36
```

We define the positional embedding to be a parameter of our model (that we won’t update by setting its `requires_grad`

to `False`

). Note that in the forward method, since tokens have size `(N, 50, 8)`

, we have to repeat the `(50, 8)`

positional encoding matrix `N`

times.

Step 4: The encoder block (Part 1/2)

This is possibly the hardest step of all. An encoder block takes as input our current tensor `(N, S, D)`

and outputs a tensor of the same dimensionality.

The first part of the encoder block applies Layer Normalization to our tokens, then a Multi-head Self Attention, and finally adds a residual connection.

Layer Normalization

Layer normalization is a popular block that, given an input, subtracts its mean and divides by the standard deviation.

However, we commonly apply layer normalization to an `(N, d)`

input, where d is the dimensionality. Luckily, also the Layer Normalization module generalizes to multiple dimensions, check this:

`nn.LayerNorm`

can be applied in multiple dimensions. We can normalize fifty 8-dimensional vectors, but we can also normalize sixteen by fifty 8-dimensional vectors.

Layer normalization is applied to the last dimension only. We can thus make each of our 50x8 matrices (representing a single sequence) have mean 0 and std 1. After we run our `(N, 50, 8)`

tensor through LN, we still get the same dimensionality.

Multi-Head Self-Attention

We now need to implement sub-figure c of the architecture picture. What’s happening there?

Simply put: we want, for a single image, each patch to get updated based on some similarity measure with the other patches. We do so by linearly mapping each patch (that is now an 8-dimensional vector in our example) to 3 distinct vectors: **q**, **k**, and **v** (query, key, value).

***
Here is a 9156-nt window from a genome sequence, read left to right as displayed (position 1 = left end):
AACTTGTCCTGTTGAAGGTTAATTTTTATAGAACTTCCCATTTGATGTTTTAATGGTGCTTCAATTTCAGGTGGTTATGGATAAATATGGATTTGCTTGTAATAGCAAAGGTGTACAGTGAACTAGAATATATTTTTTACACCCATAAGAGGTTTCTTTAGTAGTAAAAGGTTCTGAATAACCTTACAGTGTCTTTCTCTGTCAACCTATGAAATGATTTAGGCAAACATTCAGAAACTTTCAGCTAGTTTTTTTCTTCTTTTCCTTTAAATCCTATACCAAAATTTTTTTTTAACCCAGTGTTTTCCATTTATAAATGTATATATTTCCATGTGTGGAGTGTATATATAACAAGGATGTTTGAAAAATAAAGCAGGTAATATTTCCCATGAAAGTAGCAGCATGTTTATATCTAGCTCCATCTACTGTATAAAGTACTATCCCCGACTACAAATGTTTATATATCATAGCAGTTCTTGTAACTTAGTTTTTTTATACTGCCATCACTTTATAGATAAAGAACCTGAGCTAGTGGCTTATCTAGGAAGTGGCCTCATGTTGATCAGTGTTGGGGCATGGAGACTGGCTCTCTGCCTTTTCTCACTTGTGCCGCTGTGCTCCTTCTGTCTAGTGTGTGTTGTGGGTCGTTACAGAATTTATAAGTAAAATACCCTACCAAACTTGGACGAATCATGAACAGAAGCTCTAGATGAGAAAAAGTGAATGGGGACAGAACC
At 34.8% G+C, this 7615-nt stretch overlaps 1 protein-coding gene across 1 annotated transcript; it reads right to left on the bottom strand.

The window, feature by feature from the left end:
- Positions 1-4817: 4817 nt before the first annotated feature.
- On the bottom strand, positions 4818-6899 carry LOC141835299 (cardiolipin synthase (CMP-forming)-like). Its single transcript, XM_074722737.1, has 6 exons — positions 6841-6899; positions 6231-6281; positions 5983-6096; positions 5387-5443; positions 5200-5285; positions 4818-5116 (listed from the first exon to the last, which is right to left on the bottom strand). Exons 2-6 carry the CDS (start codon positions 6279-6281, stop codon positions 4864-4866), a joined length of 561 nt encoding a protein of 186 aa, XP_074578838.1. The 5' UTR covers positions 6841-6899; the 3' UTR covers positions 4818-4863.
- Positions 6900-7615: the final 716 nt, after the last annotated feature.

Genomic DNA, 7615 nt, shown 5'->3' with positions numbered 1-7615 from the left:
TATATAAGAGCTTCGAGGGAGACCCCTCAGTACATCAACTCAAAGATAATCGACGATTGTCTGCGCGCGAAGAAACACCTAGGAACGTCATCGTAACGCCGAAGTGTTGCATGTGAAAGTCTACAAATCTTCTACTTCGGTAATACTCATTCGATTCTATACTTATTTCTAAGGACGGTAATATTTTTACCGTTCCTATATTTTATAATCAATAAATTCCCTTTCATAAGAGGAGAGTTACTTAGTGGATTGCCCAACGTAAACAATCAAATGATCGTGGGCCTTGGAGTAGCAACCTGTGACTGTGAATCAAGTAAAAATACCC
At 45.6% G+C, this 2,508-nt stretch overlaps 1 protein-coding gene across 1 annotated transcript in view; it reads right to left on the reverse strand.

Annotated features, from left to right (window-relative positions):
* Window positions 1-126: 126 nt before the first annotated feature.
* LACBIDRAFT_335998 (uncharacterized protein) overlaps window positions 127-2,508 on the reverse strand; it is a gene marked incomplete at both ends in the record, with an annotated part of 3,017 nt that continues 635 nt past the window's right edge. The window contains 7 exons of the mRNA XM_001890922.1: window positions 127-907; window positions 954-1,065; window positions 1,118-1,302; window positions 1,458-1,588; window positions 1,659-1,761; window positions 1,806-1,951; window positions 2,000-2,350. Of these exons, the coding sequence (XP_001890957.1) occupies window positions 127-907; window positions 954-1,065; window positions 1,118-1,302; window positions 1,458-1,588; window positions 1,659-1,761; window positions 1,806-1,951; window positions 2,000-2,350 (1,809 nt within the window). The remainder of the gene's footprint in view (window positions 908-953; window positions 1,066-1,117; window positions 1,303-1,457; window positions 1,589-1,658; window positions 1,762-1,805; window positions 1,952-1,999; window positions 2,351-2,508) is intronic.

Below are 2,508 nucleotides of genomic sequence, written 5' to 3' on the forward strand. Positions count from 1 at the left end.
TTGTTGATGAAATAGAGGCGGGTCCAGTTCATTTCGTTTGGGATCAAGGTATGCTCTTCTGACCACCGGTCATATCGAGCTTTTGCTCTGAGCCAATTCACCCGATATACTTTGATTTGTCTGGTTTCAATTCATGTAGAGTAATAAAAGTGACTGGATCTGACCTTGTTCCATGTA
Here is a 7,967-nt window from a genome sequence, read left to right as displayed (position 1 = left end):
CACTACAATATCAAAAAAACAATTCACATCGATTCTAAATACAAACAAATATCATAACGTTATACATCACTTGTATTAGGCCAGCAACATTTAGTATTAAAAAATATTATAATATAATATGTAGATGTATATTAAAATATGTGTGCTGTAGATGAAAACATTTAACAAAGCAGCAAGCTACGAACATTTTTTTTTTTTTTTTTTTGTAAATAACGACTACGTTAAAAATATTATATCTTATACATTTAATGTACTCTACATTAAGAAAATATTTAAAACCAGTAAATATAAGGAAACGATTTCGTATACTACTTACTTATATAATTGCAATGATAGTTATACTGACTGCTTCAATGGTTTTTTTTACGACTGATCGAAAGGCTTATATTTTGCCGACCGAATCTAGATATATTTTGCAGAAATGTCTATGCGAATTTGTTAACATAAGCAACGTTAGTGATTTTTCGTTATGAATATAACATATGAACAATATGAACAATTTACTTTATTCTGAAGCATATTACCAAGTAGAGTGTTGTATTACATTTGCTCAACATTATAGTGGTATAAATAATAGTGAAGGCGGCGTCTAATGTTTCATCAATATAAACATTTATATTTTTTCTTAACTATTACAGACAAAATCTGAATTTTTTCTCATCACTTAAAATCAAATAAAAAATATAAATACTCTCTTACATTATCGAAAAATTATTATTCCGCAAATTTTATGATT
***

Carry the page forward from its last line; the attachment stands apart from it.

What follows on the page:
Then, for a single patch, we are going to compute the dot product between its **q** vector with all of the **k** vectors, divide by the square root of the dimensionality of these vectors (sqrt(8)), softmax these so-called attention cues, and finally multiply each attention cue with the **v** vectors associated with the different **k** vectors and sum all up.

In this way, each patch assumes a new value that is based on its similarity (after the linear mapping to **q**, **k**, and **v**) with other patches. This whole procedure, however, is carried out **H** times on **H** sub-vectors of our current 8-dimensional patches, where **H** is the number of Heads. If you’re unfamiliar with the attention and multi-head attention mechanisms, I suggest you read this nice post by Yasuto Tamura.

Once all results are obtained, they are concatenated together. Finally, the result is passed through a linear layer (for good measure).

The intuitive idea behind attention is that it allows modeling the relationship between the inputs. What makes a ‘0’ a zero are not the individual pixel values, but how they relate to each other.

Since quite some computations are carried out, it is worth creating a new class for MSA:

```
1class MyMSA(nn.Module):
2 def __init__(self, d, n_heads=2):
3 super(MyMSA, self).__init__()
4 self.d = d
5 self.n_heads = n_heads
6
7 assert d % n_heads == 0, f"Can't divide dimension {d} into {n_heads} heads"